A third of companies don't pay taxes in Australia

Friday, 08 Dec, 2017

One of the nation's most prominent media companies, News Corp Australia, declared $2.9 billion in income but did not pay a cent in tax.

Google Australia paid $16 million in tax for the year, off the back of taxable income of $121.9 million and total income of $501.8 million.

The Australian Tax Office (ATO) has listed Foxtel, News Australia and Dentsu Aegis Network as non-payers of local corporate income tax, as part of its 2015-16 corporate tax transparency report, released yesterday.

The report provides data on 2,043 entities, comprised of 1,693 Australian public and foreign-owned companies with an income of at least AUS 100 million (USD 75.12 million) and 350 Australian-owned resident private companies with an income of AUS $200 million (USD 150.24 million) or more.

Exxon Mobil, which has oil and gas production in the Bass Strait and a stake in the Gorgon LNG project among other assets in Australia, reported $6.7 billion in income but it reported a loss for taxable income and paid no tax, similar to the previous two years.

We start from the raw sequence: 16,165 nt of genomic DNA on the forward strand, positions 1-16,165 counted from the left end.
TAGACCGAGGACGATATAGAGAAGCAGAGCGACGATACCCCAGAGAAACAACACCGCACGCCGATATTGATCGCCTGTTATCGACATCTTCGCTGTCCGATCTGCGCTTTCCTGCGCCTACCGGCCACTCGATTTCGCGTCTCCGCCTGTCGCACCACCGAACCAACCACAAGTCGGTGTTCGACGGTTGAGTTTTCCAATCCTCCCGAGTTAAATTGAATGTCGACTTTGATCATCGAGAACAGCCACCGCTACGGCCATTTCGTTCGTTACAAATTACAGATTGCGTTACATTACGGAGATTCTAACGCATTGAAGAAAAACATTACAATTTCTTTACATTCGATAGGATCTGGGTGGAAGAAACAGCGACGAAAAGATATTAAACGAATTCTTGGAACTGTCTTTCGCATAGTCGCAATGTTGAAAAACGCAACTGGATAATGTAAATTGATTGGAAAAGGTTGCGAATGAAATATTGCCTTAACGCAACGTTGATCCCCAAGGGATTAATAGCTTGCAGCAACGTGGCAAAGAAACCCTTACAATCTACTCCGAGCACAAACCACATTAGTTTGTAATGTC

At the same time, Melbourne IT paid $434,705 in tax from $4.4 million in taxable income, off the back of $136.7 million in total income.

In the latest report, Hewlett Packard is not listed, but Dimension Data, with a total income again of AU$1.2 billion, did not report a taxable income, and therefore did not pay tax during the 2015-16 financial year either.

A probe by the Senate into corporate tax avoidance that began in 2014 was extended this week and is due to issue a final report by the end of May 2018.

It should be noted that it is highly likely a number of the companies in the list that reported taxable income of zero did so because they also reported a net loss during the period.

The Australian government legislated a new Diverted Profits Tax (DPT) in March, which is meant to prevent the practice of multinational organisations shifting profits made in Australia offshore to avoid paying tax.